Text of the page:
On its website, NOFA states its mission as follows: “to create a sustainable regional food system which is ecologically sound and economically viable… [and] to make high quality food available to all people“. The latter is an essential principle for any certifying agency, as one criticism commonly leveled at organics is that they widen the food gap between the rich and the poor. While the affluent can simply pay more for healthier, higher-quality, toxin-free foods, there is no choice for those without the purchasing power to, as Michael Pollan suggests, “vote with your dollar.” Further, when rich consumers disinvest from the conventional food system, there is less money and incentive pressuring the conventional food system to offer safe, healthy foods, and at a reasonable price4.

But justice in the food system goes beyond consumption alone. I suggest an amendment to NOFA’s mission statement: All people should have the educational access and leadership opportunities necessary to build food systems themselves. NOFA, whose work focuses largely on farm education, is in a position to start a chain reaction of positive outcomes by broadening both its membership and leadership within communities of color. If NOFA expands its outreach and its job recruitment to inner-city Latino/a youth, for example, not only will the youth benefit from access to NOFA’s educational toolkit, but the white liberal culture of NOFA will benefit immensely from the experiences, perspectives and knowledge of those Latino/a youth. Their collaboration will yield more ecological, efficient, profitable and fair food systems for inner-city neighborhoods and society as a whole.

The ball is in NOFA’s court. However, NOFA’s white liberals are not off the hook. Organizational change cannot come from the top down; it must co-occur with the increasing mindfulness of its members. During the conference, I attended a half-day session entitled “Community Food Security and Urban Gardening Policies in NYS,” facilitated by five food system leaders who had enabled city residents to develop and access peri-/urban farms and gardens. During the Q&A that followed, many implored these leaders to explain exactly how they had managed it. The gist was, “How can we help them?” The presenters and some of the attendees patiently explained that while outsiders can provide resources and assistance, true leadership and change must come from within.

This year, NOFA’s Policy Sub-Committees proposed a resolution called “Garden at Every Public School,” which called for a society in which “as many children as possible… have the opportunity to learn how to grow food“. It’s a good place to start in working toward a future in which one’s race and socioeconomic status are not prime indicators of diet-related disorders and food insecurity. However, the road is long, and much work is still to be done. I am enthusiastically and anxiously watching for NOFA’s next move in ensuring that the next generation of farmers and food activists accurately reflects the diversity of the Northeast as a whole.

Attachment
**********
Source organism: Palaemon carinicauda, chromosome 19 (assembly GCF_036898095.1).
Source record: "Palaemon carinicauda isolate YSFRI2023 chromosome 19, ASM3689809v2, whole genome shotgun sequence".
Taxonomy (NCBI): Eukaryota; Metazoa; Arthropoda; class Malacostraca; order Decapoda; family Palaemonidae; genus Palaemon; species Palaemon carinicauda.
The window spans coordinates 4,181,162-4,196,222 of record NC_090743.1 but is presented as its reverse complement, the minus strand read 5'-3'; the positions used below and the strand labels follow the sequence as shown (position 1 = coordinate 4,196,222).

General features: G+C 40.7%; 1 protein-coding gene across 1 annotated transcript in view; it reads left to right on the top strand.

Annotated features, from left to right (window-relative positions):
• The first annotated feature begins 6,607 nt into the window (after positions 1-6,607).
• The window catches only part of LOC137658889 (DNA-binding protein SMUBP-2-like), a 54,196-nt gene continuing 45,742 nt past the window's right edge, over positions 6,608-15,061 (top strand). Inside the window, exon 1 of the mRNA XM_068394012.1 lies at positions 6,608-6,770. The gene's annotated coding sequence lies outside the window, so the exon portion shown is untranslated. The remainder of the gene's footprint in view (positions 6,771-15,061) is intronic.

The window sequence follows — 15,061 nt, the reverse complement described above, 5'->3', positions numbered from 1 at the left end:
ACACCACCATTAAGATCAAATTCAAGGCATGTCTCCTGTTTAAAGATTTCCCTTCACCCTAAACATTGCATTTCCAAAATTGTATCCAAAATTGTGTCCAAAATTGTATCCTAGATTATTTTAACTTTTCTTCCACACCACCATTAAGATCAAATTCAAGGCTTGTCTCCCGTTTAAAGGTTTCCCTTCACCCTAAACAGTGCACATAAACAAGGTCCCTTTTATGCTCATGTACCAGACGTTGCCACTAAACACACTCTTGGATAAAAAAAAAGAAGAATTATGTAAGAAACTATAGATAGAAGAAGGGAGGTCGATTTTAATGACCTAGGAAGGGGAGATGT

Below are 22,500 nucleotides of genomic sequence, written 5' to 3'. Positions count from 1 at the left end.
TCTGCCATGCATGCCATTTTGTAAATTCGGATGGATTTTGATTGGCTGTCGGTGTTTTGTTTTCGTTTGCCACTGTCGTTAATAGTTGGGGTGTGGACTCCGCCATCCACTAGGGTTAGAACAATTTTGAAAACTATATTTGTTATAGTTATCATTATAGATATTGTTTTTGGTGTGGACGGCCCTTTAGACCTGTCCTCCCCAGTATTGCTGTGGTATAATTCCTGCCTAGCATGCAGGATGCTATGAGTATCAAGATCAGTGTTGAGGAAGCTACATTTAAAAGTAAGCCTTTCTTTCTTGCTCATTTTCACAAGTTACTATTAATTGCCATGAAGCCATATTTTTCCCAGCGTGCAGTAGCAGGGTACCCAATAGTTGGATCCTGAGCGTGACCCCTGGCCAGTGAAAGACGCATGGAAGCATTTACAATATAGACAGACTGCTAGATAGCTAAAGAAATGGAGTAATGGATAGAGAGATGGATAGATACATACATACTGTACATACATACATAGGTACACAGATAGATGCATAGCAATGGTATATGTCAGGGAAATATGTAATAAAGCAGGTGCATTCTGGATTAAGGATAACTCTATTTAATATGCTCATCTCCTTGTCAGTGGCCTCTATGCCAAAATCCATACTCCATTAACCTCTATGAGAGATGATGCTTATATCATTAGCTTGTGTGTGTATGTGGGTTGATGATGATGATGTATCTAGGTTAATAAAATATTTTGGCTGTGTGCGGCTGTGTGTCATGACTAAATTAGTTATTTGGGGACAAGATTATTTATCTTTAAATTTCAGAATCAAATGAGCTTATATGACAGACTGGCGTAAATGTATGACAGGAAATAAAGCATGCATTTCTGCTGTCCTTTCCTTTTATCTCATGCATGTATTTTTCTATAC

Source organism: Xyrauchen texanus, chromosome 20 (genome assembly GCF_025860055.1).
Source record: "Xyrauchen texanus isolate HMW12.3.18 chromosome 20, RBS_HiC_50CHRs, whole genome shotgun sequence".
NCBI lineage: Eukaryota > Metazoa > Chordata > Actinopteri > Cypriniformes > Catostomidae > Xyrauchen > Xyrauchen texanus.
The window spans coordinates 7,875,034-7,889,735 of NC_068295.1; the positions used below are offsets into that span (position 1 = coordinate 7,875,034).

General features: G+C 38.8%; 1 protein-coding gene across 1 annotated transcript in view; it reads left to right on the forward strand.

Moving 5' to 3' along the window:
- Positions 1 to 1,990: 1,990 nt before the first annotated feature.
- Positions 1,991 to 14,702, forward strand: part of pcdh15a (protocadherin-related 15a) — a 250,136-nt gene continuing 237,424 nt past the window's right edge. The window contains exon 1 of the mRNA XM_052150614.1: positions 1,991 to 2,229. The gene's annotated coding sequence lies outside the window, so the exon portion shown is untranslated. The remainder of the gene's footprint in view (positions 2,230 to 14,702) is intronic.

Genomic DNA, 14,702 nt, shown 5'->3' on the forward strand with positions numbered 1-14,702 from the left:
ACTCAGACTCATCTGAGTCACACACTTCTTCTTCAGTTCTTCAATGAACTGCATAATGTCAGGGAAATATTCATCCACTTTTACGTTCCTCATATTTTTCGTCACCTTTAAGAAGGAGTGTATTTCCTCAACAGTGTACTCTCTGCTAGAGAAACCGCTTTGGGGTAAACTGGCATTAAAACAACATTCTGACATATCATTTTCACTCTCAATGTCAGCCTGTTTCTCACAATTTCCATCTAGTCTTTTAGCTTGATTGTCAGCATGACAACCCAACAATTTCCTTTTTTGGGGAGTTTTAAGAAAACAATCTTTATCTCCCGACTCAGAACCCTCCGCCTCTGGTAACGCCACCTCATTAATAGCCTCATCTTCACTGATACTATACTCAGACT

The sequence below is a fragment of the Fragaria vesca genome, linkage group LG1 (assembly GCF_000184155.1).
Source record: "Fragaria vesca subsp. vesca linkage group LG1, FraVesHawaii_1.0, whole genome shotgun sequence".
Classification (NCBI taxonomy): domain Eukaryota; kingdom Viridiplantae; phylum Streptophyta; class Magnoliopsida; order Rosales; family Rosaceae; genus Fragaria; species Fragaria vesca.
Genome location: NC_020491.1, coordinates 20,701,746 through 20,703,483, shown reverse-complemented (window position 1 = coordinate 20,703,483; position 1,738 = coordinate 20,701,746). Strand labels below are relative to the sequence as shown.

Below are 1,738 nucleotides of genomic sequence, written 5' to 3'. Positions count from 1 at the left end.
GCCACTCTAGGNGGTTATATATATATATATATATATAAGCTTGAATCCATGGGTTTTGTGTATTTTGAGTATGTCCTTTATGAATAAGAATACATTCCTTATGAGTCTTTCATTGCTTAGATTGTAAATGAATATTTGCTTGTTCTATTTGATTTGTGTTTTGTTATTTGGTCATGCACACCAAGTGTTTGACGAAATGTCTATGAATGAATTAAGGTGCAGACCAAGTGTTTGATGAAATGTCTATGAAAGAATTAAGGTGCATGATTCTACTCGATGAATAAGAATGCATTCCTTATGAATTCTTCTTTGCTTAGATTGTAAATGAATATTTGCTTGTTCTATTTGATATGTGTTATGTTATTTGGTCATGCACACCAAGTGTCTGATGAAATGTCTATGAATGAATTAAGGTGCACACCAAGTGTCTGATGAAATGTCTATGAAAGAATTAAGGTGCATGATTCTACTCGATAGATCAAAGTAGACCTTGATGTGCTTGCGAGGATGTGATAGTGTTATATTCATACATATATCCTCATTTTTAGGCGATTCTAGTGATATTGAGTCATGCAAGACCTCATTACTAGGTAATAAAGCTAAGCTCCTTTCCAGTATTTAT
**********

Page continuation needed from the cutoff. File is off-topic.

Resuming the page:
1 Community food security can be defined as the ability of a community to provide safe, healthy, culturally appropriate foods for all of its members from a variety of sustainable and accessible sources, including supermarkets, farmers’ markets, and farms and gardens. It also refers to the ability of individuals within the community to be empowered and active in ensuring their own food self-reliance and independence, or “food sovereignty”.

2 The deficit model of conceptualizing communities defines them by what they lack or what they are not, instead of what they can offer. For example, the term “underserved” can be considered a deficit model term because it couches communities of color, first-generation communities, and low-income communities in the language of insufficiency.

3 Institutional racism, as opposed to personally-mediated and internalized racism, is a system of racial inequality perpetuated in an organized way by social structures, such as schools, government policies, and private enterprises. Some widely recognized examples of institutional racism include redlining, racial profiling, and under- and mis-representation of certain racial groups in the media.

4 I’m not arguing that organic food shouldn’t exist; instead, I stand with NOFA in the belief that organic food should be accessible to everyone—while simultaneously affirming the farmer’s right to earn a living wage in selling it. This seeming paradox can be navigated with creative economic approaches, for example, by shortening the production chain from farmer to consumer, by using a CSA model or sliding-scale pricing strategies, and by appropriate use of government subsidies, such as the Farmers Market Nutrition Program.

Rachel Firak serves as the Program Assistant for the Groundswell Center for Local Food & Farming. She can be reached at rfirak@gmail.com.